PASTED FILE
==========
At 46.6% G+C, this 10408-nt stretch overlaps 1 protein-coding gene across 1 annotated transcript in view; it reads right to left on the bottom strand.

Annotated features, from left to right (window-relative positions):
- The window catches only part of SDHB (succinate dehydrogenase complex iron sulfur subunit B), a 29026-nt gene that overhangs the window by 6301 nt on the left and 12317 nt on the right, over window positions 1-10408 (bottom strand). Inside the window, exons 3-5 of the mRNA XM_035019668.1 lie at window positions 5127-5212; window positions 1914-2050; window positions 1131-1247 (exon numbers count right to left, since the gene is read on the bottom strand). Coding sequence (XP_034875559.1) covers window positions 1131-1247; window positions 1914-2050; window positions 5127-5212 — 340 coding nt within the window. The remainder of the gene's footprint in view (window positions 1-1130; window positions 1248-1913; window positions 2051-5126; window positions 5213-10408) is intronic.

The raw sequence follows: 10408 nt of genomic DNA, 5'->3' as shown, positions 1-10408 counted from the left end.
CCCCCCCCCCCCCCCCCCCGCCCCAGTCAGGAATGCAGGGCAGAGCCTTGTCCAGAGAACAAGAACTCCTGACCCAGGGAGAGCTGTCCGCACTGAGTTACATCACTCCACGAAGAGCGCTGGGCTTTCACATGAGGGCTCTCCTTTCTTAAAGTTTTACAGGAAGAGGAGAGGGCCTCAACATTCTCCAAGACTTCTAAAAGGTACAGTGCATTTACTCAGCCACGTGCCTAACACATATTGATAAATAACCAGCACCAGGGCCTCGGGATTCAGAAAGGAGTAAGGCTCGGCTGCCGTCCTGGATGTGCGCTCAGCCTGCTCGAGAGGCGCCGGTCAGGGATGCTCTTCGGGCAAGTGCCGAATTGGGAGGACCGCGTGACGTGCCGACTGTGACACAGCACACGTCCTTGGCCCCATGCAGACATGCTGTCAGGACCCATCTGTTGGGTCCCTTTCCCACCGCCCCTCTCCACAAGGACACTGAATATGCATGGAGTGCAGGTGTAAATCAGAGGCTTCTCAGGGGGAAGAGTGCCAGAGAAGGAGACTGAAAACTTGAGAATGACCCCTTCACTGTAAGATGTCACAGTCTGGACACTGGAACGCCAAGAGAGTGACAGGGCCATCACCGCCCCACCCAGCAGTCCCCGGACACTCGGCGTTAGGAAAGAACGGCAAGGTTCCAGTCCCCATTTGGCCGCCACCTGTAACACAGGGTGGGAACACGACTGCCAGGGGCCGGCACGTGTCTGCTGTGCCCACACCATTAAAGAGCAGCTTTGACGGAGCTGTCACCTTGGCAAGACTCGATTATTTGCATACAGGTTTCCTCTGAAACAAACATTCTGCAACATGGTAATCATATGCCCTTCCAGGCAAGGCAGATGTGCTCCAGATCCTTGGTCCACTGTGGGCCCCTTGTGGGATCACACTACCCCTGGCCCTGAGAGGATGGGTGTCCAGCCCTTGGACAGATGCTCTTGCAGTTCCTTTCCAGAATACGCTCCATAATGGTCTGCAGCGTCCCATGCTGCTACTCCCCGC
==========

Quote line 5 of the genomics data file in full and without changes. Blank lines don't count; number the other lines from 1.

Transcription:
CCCCCCCCCCCCCCCCCCCGCCCCAGTCAGGAATGCAGGGCAGAGCCTTGTCCAGAGAACAAGAACTCCTGACCCAGGGAGAGCTGTCCGCACTGAGTTACATCACTCCACGAAGAGCGCTGGGCTTTCACATGAGGGCTCTCCTTTCTTAAAGTTTTACAGGAAGAGGAGAGGGCCTCAACATTCTCCAAGACTTCTAAAAGGTACAGTGCATTTACTCAGCCACGTGCCTAACACATATTGATAAATAACCAGCACCAGGGCCTCGGGATTCAGAAAGGAGTAAGGCTCGGCTGCCGTCCTGGATGTGCGCTCAGCCTGCTCGAGAGGCGCCGGTCAGGGATGCTCTTCGGGCAAGTGCCGAATTGGGAGGACCGCGTGACGTGCCGACTGTGACACAGCACACGTCCTTGGCCCCATGCAGACATGCTGTCAGGACCCATCTGTTGGGTCCCTTTCCCACCGCCCCTCTCCACAAGGACACTGAATATGCATGGAGTGCAGGTGTAAATCAGAGGCTTCTCAGGGGGAAGAGTGCCAGAGAAGGAGACTGAAAACTTGAGAATGACCCCTTCACTGTAAGATGTCACAGTCTGGACACTGGAACGCCAAGAGAGTGACAGGGCCATCACCGCCCCACCCAGCAGTCCCCGGACACTCGGCGTTAGGAAAGAACGGCAAGGTTCCAGTCCCCATTTGGCCGCCACCTGTAACACAGGGTGGGAACACGACTGCCAGGGGCCGGCACGTGTCTGCTGTGCCCACACCATTAAAGAGCAGCTTTGACGGAGCTGTCACCTTGGCAAGACTCGATTATTTGCATACAGGTTTCCTCTGAAACAAACATTCTGCAACATGGTAATCATATGCCCTTCCAGGCAAGGCAGATGTGCTCCAGATCCTTGGTCCACTGTGGGCCCCTTGTGGGATCACACTACCCCTGGCCCTGAGAGGATGGGTGTCCAGCCCTTGGACAGATGCTCTTGCAGTTCCTTTCCAGAATACGCTCCATAATGGTCTGCAGCGTCCCATGCTGCTACTCCCCGC